The construction of a new building near Parker’s southern boundary will give the town’s public works department a little more breathing room.
The yearlong, $15.6 million project at Hess Road and Tammy Lane will house the streets, traffic and stormwater departments and enable public works to operate for at least the next 20 years, public works director Mike Sutherland said during a May presentation to town council.
Parker’s facility maintenance staff will remain at the public works headquarters on Motsenbocker Road. That building, on the western end of Salisbury Park, is a refurbished horse barn that has become cramped as the department has grown.
Douglas County’s road and bridge maintenance facility is adjacent to the project site, and Parker paid $485,000 for 10 acres after the county declined a town request to donate the land. Construction on the building is tentatively scheduled to commence in spring 2014, with completion expected by spring 2015.
The project is in the schematic design phase and construction funding has not officially been approved. It is anticipated to be part of the town's 2014 budget.
Roughly 65-70 percent of the building's square-footage will be occupied after completion; the remained of the space is reserved for future expansion, said projects manager Chris Hudson.
It will have room to store street sweepers and crack seal machines, as well as specialized turf equipment and Bobcats that are currently being kept outdoors and are vulnerable to damage from the elements. The building also will accommodate the public works department’s first welding and fabrication shop.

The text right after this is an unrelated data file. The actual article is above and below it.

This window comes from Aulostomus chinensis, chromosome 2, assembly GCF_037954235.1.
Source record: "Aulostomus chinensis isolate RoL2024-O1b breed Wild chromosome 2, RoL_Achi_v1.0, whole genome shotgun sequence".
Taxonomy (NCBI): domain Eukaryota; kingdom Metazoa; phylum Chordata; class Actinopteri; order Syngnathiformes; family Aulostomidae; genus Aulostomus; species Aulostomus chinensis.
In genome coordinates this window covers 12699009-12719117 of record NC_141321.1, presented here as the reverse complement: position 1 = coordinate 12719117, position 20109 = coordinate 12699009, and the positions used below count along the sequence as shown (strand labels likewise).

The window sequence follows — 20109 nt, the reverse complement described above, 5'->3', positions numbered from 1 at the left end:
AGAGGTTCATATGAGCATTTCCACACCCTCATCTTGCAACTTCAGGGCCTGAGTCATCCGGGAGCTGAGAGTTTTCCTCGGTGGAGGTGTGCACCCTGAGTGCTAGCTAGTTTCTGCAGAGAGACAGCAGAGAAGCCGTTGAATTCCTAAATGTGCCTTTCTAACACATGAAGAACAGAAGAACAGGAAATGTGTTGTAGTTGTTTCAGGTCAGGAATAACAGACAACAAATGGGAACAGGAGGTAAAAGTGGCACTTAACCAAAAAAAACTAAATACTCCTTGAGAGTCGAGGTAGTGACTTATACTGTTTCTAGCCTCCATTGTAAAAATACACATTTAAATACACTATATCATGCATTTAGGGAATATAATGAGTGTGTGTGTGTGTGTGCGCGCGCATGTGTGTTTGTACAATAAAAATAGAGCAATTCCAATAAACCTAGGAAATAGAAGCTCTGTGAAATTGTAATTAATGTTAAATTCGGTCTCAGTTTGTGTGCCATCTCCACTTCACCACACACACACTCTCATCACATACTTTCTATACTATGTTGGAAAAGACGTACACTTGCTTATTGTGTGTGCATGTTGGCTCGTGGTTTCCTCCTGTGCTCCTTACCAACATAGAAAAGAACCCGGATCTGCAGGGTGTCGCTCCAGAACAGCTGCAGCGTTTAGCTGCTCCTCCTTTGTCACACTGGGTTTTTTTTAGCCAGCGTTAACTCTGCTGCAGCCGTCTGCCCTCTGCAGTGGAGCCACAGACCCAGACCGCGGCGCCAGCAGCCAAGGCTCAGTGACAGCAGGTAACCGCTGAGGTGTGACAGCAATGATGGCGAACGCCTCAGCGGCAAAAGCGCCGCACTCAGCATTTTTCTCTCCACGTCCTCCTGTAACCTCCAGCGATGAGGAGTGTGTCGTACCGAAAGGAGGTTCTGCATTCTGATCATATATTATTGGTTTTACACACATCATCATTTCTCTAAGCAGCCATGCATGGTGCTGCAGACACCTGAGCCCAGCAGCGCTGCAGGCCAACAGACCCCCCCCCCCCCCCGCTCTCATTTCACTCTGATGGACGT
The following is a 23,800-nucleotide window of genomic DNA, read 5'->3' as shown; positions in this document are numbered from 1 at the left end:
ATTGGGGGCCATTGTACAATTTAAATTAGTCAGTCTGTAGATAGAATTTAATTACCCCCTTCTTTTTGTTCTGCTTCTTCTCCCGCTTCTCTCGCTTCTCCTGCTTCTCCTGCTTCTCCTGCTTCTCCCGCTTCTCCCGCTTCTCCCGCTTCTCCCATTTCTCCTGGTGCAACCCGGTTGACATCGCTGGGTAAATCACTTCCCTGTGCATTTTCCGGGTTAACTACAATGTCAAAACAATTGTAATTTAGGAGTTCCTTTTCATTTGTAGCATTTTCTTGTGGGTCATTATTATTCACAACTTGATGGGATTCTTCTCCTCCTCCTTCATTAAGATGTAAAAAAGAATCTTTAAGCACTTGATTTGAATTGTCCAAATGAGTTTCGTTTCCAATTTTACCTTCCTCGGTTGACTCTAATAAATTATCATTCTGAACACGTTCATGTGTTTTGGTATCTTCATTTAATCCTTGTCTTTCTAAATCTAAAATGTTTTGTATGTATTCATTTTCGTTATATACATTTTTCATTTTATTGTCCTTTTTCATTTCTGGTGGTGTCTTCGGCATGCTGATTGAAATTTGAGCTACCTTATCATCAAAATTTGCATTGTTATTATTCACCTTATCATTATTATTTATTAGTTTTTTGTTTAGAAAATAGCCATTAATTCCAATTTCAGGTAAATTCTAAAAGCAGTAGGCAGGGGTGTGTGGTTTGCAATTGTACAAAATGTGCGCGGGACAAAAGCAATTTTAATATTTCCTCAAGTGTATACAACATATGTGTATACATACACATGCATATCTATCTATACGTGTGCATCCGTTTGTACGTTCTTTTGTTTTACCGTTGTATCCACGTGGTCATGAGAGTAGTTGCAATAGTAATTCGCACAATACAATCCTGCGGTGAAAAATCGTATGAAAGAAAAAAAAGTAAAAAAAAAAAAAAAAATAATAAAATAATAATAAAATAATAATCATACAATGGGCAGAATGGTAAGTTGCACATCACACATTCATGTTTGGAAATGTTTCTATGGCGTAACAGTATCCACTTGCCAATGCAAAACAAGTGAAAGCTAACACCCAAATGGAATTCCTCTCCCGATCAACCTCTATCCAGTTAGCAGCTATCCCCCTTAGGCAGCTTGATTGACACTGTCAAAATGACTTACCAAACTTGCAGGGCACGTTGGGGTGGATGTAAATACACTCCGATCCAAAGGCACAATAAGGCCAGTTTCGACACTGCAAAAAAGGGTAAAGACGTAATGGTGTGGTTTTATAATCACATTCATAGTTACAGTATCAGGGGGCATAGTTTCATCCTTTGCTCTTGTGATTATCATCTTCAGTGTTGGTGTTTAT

Sutherland said it will have plenty of roof space for solar panels “if and when we decide to make the facility self-sufficient.”
Roughly $11.5 million of the money for the building is coming from the Town of Parker’s streets and traffic fund, while about $3 million will be drawn from its stormwater fund. Douglas County, which will share with Parker a storage facility for de-icing materials, is contributing $889,000.
The new building is going up at a site about a quarter-mile south of the Motsenbocker Road headquarters because the town decided to expand Salisbury Park and its equestrian amenities, leaving no room for growth there. If a new function is added to the public works department, the town has the ability to build on four acres adjacent to the 10-acre parcel at Hess Road and Tammy Lane.
By the numbers
Cost of building: $15.6 million
Cost of land: $485,000
Space occupied after completion: 65-70 percent
Project duration: one year
Start of construction: spring 2014